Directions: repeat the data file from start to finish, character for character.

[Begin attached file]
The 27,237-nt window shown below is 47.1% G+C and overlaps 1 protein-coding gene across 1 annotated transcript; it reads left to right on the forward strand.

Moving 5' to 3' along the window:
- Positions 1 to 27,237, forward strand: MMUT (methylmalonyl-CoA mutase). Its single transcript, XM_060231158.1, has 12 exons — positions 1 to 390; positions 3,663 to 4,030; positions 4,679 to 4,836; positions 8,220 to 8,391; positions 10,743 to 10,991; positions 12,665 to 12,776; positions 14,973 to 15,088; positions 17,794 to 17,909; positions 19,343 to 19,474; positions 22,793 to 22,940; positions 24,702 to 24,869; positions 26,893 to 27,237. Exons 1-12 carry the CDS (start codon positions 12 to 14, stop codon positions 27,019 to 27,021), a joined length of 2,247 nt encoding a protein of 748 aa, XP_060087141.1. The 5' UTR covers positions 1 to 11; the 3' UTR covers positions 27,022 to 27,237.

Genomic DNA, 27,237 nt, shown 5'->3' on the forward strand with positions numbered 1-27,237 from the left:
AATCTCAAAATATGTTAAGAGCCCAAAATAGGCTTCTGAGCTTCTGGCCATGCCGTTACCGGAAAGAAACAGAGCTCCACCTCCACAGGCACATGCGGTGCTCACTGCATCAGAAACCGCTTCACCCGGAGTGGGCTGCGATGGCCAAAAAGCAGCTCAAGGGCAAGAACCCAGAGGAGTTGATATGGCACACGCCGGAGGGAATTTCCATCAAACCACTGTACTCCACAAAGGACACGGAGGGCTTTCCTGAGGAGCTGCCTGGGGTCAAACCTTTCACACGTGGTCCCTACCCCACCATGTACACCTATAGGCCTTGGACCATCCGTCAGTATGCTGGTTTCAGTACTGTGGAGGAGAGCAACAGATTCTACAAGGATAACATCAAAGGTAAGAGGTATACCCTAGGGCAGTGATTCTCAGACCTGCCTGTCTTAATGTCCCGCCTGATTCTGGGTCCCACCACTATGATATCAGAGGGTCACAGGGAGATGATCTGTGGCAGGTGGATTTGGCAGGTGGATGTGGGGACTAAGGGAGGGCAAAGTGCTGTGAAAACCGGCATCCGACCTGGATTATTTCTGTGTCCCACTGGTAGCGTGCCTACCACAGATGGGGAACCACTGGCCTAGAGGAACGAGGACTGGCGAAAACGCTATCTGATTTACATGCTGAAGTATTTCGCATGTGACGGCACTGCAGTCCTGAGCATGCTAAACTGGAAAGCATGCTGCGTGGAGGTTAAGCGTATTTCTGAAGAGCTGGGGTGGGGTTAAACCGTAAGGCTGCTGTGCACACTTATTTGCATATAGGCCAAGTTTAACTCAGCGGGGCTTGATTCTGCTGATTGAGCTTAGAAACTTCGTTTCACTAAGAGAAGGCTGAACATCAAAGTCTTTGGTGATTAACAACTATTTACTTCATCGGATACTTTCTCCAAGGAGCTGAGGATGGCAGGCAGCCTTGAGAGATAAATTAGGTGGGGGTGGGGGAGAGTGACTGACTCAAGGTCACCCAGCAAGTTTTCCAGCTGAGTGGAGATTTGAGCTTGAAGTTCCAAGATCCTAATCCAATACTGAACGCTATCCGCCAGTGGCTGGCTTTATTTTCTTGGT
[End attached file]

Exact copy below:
The 27,237-nt window shown below is 47.1% G+C and overlaps 1 protein-coding gene across 1 annotated transcript; it reads left to right on the forward strand.

Moving 5' to 3' along the window:
- Positions 1 to 27,237, forward strand: MMUT (methylmalonyl-CoA mutase). Its single transcript, XM_060231158.1, has 12 exons — positions 1 to 390; positions 3,663 to 4,030; positions 4,679 to 4,836; positions 8,220 to 8,391; positions 10,743 to 10,991; positions 12,665 to 12,776; positions 14,973 to 15,088; positions 17,794 to 17,909; positions 19,343 to 19,474; positions 22,793 to 22,940; positions 24,702 to 24,869; positions 26,893 to 27,237. Exons 1-12 carry the CDS (start codon positions 12 to 14, stop codon positions 27,019 to 27,021), a joined length of 2,247 nt encoding a protein of 748 aa, XP_060087141.1. The 5' UTR covers positions 1 to 11; the 3' UTR covers positions 27,022 to 27,237.

Genomic DNA, 27,237 nt, shown 5'->3' on the forward strand with positions numbered 1-27,237 from the left:
AATCTCAAAATATGTTAAGAGCCCAAAATAGGCTTCTGAGCTTCTGGCCATGCCGTTACCGGAAAGAAACAGAGCTCCACCTCCACAGGCACATGCGGTGCTCACTGCATCAGAAACCGCTTCACCCGGAGTGGGCTGCGATGGCCAAAAAGCAGCTCAAGGGCAAGAACCCAGAGGAGTTGATATGGCACACGCCGGAGGGAATTTCCATCAAACCACTGTACTCCACAAAGGACACGGAGGGCTTTCCTGAGGAGCTGCCTGGGGTCAAACCTTTCACACGTGGTCCCTACCCCACCATGTACACCTATAGGCCTTGGACCATCCGTCAGTATGCTGGTTTCAGTACTGTGGAGGAGAGCAACAGATTCTACAAGGATAACATCAAAGGTAAGAGGTATACCCTAGGGCAGTGATTCTCAGACCTGCCTGTCTTAATGTCCCGCCTGATTCTGGGTCCCACCACTATGATATCAGAGGGTCACAGGGAGATGATCTGTGGCAGGTGGATTTGGCAGGTGGATGTGGGGACTAAGGGAGGGCAAAGTGCTGTGAAAACCGGCATCCGACCTGGATTATTTCTGTGTCCCACTGGTAGCGTGCCTACCACAGATGGGGAACCACTGGCCTAGAGGAACGAGGACTGGCGAAAACGCTATCTGATTTACATGCTGAAGTATTTCGCATGTGACGGCACTGCAGTCCTGAGCATGCTAAACTGGAAAGCATGCTGCGTGGAGGTTAAGCGTATTTCTGAAGAGCTGGGGTGGGGTTAAACCGTAAGGCTGCTGTGCACACTTATTTGCATATAGGCCAAGTTTAACTCAGCGGGGCTTGATTCTGCTGATTGAGCTTAGAAACTTCGTTTCACTAAGAGAAGGCTGAACATCAAAGTCTTTGGTGATTAACAACTATTTACTTCATCGGATACTTTCTCCAAGGAGCTGAGGATGGCAGGCAGCCTTGAGAGATAAATTAGGTGGGGGTGGGGGAGAGTGACTGACTCAAGGTCACCCAGCAAGTTTTCCAGCTGAGTGGAGATTTGAGCTTGAAGTTCCAAGATCCTAATCCAATACTGAACGCTATCCGCCAGTGGCTGGCTTTATTTTCTTGGT